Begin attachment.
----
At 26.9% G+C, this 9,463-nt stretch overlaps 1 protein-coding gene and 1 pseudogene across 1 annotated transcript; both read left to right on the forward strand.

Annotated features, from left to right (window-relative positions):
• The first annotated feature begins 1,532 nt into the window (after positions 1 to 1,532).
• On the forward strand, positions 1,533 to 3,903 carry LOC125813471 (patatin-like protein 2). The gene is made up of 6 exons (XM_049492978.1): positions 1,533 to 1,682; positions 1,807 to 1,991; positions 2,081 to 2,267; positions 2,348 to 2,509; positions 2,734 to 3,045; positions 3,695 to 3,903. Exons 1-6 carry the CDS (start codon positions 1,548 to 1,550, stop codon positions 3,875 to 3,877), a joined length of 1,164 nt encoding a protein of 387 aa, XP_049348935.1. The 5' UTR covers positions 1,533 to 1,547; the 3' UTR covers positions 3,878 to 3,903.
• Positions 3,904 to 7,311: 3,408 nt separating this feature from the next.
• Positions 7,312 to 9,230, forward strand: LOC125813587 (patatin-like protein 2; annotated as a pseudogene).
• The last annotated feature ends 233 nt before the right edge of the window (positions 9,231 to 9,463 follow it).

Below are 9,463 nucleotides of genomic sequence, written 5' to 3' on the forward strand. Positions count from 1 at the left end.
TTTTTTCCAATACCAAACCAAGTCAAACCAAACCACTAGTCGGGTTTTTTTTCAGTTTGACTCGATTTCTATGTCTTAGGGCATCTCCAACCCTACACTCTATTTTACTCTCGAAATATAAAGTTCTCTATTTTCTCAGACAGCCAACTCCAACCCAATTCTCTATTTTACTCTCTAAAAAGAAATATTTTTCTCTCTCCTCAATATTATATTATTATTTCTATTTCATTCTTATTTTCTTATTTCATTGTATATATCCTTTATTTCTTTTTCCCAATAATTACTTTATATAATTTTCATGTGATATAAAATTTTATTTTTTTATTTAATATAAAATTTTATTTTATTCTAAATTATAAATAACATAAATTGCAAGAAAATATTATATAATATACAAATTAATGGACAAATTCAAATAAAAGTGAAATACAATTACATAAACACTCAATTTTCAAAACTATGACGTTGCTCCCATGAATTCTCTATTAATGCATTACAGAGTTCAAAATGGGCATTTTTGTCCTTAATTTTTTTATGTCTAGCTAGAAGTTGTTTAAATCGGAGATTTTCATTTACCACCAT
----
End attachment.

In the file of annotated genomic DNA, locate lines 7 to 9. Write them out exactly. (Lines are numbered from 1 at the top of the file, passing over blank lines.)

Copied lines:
• The last annotated feature ends 233 nt before the right edge of the window (positions 9,231 to 9,463 follow it).

Below are 9,463 nucleotides of genomic sequence, written 5' to 3' on the forward strand. Positions count from 1 at the left end.
TTTTTTCCAATACCAAACCAAGTCAAACCAAACCACTAGTCGGGTTTTTTTTCAGTTTGACTCGATTTCTATGTCTTAGGGCATCTCCAACCCTACACTCTATTTTACTCTCGAAATATAAAGTTCTCTATTTTCTCAGACAGCCAACTCCAACCCAATTCTCTATTTTACTCTCTAAAAAGAAATATTTTTCTCTCTCCTCAATATTATATTATTATTTCTATTTCATTCTTATTTTCTTATTTCATTGTATATATCCTTTATTTCTTTTTCCCAATAATTACTTTATATAATTTTCATGTGATATAAAATTTTATTTTTTTATTTAATATAAAATTTTATTTTATTCTAAATTATAAATAACATAAATTGCAAGAAAATATTATATAATATACAAATTAATGGACAAATTCAAATAAAAGTGAAATACAATTACATAAACACTCAATTTTCAAAACTATGACGTTGCTCCCATGAATTCTCTATTAATGCATTACAGAGTTCAAAATGGGCATTTTTGTCCTTAATTTTTTTATGTCTAGCTAGAAGTTGTTTAAATCGGAGATTTTCATTTACCACCAT